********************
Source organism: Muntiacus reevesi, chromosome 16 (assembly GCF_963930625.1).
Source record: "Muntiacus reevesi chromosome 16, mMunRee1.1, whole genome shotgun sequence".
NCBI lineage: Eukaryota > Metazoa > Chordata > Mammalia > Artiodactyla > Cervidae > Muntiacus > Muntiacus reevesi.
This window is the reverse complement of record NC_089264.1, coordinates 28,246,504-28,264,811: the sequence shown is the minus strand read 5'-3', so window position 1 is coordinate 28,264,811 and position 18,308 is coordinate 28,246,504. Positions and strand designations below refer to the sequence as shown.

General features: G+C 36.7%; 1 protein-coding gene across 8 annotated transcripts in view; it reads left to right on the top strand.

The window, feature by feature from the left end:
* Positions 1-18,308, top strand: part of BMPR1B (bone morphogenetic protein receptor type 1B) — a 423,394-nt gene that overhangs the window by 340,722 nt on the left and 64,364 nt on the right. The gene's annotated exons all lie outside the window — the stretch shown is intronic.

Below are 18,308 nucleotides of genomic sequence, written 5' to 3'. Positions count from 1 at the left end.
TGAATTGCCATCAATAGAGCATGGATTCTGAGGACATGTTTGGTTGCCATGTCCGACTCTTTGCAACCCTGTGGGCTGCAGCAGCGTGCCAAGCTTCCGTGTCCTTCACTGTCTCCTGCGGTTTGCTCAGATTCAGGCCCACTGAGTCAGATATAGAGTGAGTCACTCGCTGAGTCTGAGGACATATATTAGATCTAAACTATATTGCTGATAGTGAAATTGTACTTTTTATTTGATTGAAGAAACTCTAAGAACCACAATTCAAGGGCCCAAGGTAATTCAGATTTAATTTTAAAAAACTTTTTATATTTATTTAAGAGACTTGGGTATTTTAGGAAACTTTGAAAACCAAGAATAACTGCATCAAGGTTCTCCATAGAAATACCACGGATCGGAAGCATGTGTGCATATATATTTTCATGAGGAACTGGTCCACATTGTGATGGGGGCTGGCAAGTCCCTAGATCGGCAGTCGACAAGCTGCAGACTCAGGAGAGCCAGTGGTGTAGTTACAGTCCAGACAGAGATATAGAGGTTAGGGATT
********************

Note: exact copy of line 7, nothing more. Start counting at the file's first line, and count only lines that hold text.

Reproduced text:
* Positions 1-18,308, top strand: part of BMPR1B (bone morphogenetic protein receptor type 1B) — a 423,394-nt gene that overhangs the window by 340,722 nt on the left and 64,364 nt on the right. The gene's annotated exons all lie outside the window — the stretch shown is intronic.